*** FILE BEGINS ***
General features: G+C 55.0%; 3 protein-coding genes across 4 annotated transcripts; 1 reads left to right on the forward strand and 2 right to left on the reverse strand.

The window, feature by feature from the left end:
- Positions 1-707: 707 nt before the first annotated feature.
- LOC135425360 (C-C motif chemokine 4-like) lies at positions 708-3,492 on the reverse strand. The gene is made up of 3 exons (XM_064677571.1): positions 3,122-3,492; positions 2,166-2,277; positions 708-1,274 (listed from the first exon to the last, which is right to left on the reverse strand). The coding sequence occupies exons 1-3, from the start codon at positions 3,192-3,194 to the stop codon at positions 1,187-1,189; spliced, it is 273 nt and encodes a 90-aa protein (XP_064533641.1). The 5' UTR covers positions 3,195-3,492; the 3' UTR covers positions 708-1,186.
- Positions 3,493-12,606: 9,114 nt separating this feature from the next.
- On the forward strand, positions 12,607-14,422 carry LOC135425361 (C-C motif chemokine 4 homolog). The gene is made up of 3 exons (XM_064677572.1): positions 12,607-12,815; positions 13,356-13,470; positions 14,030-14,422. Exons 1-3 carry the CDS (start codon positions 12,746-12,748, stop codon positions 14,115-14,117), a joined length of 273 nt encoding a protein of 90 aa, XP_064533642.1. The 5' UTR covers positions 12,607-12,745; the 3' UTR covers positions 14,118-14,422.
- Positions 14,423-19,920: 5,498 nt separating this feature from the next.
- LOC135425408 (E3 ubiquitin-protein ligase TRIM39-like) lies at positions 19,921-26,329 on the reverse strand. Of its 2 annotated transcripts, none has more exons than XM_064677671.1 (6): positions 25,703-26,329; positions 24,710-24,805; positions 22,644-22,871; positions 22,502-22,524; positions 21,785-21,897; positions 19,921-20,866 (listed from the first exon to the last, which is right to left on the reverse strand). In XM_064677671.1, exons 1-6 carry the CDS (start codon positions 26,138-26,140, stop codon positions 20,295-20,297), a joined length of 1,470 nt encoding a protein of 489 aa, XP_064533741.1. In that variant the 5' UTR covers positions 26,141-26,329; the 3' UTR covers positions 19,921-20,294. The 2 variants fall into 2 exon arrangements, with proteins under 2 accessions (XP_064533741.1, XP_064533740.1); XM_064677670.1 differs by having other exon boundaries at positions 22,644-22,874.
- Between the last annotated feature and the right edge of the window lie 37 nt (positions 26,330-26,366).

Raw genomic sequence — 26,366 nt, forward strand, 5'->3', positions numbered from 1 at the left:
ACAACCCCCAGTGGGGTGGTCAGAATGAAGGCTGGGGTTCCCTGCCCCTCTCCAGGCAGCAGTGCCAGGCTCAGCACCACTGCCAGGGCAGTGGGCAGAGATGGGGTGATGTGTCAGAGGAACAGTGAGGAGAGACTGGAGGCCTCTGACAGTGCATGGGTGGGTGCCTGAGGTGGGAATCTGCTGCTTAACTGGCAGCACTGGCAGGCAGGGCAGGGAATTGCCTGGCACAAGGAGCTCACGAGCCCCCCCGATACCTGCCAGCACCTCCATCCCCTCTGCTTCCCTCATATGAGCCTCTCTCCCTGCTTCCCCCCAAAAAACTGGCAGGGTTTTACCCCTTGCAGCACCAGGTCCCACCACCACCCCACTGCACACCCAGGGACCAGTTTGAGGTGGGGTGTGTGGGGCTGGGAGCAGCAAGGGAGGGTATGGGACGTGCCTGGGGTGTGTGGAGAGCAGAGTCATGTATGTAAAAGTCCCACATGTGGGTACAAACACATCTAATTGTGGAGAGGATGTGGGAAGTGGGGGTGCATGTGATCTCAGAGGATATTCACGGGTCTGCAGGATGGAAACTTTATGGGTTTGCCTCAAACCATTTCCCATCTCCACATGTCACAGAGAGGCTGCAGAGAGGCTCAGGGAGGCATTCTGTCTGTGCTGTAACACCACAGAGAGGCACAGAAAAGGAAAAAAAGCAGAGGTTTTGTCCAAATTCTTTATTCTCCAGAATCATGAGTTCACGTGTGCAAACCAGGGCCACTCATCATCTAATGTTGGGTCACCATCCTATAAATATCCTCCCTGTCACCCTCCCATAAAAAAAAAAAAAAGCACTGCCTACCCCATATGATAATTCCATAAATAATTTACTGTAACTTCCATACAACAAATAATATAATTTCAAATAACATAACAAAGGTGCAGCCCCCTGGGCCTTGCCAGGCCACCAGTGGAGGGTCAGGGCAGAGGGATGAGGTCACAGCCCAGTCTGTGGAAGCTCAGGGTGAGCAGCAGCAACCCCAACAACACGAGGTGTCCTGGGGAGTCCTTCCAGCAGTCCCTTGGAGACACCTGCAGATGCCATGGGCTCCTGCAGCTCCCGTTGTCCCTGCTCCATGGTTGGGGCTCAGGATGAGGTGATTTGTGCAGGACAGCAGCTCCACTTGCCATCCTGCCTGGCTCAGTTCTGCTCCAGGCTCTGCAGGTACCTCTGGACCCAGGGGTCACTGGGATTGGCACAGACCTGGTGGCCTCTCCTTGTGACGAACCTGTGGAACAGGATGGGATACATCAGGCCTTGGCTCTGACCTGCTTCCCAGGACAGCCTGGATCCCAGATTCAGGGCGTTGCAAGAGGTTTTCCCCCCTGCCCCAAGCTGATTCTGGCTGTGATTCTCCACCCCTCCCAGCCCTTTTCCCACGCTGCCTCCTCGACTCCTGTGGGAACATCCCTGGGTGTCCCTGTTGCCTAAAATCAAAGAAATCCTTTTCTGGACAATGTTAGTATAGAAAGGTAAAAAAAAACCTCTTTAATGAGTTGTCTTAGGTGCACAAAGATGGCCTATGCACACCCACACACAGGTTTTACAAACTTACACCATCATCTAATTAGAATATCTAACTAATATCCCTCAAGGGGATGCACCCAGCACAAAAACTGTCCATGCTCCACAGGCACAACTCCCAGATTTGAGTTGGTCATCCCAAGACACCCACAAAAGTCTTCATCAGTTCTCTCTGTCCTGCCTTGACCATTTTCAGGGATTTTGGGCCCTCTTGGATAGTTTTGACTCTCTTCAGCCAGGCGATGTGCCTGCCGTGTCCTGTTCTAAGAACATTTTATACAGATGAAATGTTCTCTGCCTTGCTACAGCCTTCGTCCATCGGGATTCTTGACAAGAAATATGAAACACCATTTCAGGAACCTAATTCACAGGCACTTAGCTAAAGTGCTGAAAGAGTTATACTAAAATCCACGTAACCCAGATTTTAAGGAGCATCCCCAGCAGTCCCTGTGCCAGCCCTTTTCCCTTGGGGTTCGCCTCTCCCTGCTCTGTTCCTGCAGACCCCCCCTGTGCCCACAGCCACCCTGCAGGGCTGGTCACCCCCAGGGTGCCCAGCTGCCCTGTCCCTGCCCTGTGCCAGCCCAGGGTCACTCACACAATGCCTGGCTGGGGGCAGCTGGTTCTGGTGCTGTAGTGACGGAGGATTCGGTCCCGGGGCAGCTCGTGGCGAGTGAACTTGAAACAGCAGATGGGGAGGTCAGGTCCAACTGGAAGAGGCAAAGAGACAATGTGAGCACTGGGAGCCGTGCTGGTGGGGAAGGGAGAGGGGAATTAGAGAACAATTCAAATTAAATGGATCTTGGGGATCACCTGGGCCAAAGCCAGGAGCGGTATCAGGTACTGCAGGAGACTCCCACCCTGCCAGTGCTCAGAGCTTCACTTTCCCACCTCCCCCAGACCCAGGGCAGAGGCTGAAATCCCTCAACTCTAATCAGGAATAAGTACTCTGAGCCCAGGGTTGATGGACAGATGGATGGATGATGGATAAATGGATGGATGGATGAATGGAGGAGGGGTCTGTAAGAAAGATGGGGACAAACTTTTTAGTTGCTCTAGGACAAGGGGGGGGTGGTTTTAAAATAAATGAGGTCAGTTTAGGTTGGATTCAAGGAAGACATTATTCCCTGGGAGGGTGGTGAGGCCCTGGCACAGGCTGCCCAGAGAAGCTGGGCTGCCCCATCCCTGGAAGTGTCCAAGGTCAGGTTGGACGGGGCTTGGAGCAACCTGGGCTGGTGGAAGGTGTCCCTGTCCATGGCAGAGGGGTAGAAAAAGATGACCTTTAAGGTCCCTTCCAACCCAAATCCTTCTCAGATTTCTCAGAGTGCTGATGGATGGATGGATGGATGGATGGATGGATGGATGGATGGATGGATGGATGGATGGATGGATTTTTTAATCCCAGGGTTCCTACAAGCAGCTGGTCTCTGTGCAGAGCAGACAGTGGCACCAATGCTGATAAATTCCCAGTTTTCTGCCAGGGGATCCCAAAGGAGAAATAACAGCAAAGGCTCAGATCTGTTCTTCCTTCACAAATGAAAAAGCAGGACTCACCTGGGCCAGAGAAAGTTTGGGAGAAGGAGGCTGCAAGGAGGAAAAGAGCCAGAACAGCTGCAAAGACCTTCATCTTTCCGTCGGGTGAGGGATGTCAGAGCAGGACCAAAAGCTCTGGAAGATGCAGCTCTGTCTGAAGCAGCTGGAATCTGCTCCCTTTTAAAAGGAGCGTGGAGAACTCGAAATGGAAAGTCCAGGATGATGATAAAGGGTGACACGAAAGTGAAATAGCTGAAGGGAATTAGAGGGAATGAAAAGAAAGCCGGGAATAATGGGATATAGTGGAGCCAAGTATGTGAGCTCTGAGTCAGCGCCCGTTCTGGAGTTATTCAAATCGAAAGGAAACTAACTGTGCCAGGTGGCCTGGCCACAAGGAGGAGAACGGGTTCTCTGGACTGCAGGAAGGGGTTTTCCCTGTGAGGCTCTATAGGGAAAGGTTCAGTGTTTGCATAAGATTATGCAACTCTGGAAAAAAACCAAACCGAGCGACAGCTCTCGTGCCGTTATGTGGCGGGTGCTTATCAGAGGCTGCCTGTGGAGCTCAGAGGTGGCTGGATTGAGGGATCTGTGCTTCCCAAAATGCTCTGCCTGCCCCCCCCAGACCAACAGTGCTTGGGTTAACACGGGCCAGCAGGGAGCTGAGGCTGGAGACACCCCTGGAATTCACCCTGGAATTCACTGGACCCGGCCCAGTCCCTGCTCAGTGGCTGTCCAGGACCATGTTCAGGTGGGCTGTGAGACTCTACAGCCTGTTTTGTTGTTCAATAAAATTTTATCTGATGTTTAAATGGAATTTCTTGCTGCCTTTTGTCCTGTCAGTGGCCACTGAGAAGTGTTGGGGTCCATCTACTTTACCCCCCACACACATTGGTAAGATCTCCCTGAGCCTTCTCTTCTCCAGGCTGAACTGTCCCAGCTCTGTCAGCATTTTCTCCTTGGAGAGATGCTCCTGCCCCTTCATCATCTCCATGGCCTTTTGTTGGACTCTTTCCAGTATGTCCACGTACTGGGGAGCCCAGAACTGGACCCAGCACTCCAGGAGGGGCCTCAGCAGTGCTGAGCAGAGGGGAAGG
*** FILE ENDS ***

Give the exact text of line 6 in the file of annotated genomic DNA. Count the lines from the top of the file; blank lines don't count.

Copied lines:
- On the forward strand, positions 12,607-14,422 carry LOC135425361 (C-C motif chemokine 4 homolog). The gene is made up of 3 exons (XM_064677572.1): positions 12,607-12,815; positions 13,356-13,470; positions 14,030-14,422. Exons 1-3 carry the CDS (start codon positions 12,746-12,748, stop codon positions 14,115-14,117), a joined length of 273 nt encoding a protein of 90 aa, XP_064533642.1. The 5' UTR covers positions 12,607-12,745; the 3' UTR covers positions 14,118-14,422.